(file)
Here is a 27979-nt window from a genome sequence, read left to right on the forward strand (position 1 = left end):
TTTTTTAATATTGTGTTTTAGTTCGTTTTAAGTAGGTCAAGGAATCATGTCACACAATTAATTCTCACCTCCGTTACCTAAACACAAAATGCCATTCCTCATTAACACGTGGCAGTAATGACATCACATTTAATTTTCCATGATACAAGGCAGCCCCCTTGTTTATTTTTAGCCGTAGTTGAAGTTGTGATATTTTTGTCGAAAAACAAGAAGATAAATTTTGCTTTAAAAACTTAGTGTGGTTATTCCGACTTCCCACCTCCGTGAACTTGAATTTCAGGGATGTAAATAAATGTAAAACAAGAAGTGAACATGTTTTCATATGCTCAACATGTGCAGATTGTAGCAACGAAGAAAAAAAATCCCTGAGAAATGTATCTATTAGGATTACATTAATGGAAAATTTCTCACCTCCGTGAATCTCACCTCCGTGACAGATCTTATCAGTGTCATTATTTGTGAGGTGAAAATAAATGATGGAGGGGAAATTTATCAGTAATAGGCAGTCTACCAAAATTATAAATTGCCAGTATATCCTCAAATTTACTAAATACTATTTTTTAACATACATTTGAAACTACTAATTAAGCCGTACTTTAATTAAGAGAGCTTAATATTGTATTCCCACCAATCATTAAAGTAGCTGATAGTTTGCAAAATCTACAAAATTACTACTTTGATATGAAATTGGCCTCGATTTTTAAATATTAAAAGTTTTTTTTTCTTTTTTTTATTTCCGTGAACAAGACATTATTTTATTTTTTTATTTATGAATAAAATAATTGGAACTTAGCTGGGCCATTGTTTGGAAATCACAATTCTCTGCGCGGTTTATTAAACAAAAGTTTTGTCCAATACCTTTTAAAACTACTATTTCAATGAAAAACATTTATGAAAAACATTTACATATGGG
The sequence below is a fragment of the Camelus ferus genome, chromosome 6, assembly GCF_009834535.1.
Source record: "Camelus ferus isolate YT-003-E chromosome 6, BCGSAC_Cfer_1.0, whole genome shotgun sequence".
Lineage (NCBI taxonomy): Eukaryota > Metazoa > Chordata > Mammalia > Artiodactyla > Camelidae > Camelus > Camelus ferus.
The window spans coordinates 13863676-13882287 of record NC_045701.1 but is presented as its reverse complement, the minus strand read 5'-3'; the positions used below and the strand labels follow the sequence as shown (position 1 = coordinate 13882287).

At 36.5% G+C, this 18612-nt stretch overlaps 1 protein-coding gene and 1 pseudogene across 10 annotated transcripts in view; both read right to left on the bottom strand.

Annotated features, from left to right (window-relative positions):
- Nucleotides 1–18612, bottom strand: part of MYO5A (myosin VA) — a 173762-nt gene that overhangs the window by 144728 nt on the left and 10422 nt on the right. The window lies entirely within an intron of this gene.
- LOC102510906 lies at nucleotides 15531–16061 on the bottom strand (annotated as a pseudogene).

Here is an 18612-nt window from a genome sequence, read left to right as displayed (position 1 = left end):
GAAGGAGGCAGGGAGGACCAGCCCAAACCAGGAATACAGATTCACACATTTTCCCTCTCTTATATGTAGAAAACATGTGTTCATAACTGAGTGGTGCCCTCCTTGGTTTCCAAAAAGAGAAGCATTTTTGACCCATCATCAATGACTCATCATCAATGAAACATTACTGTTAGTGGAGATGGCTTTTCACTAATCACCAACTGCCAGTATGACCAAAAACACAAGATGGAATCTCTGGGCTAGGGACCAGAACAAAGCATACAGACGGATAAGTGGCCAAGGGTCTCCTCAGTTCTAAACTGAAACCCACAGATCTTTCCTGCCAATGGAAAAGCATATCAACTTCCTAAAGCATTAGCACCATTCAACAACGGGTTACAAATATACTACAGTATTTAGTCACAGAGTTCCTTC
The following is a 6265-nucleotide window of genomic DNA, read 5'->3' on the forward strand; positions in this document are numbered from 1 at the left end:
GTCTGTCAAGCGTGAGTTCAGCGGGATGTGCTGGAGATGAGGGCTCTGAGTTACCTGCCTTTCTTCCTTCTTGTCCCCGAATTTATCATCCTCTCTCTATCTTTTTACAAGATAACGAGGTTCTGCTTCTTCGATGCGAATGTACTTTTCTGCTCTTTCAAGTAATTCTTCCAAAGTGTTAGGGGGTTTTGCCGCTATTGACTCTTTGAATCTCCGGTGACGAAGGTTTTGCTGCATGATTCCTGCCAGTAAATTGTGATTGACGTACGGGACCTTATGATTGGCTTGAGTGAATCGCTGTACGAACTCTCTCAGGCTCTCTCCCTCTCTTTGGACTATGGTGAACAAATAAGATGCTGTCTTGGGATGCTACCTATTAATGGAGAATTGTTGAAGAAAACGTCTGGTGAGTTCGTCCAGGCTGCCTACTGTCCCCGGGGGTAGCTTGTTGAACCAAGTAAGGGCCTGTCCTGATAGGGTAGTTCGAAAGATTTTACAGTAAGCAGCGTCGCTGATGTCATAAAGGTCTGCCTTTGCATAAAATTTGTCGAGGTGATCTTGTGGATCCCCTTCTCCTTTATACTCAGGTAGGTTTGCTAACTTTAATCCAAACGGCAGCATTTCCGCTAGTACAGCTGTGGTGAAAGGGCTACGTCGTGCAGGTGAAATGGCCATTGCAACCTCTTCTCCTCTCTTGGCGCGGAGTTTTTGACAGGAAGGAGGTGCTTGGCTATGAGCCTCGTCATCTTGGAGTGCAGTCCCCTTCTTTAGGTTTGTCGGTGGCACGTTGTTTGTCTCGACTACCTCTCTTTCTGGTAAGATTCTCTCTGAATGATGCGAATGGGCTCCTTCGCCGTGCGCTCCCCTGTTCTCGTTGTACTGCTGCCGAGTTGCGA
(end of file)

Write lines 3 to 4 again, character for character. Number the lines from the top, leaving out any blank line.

The sequence below is a fragment of the Camelus ferus genome, chromosome 6, assembly GCF_009834535.1.
Source record: "Camelus ferus isolate YT-003-E chromosome 6, BCGSAC_Cfer_1.0, whole genome shotgun sequence".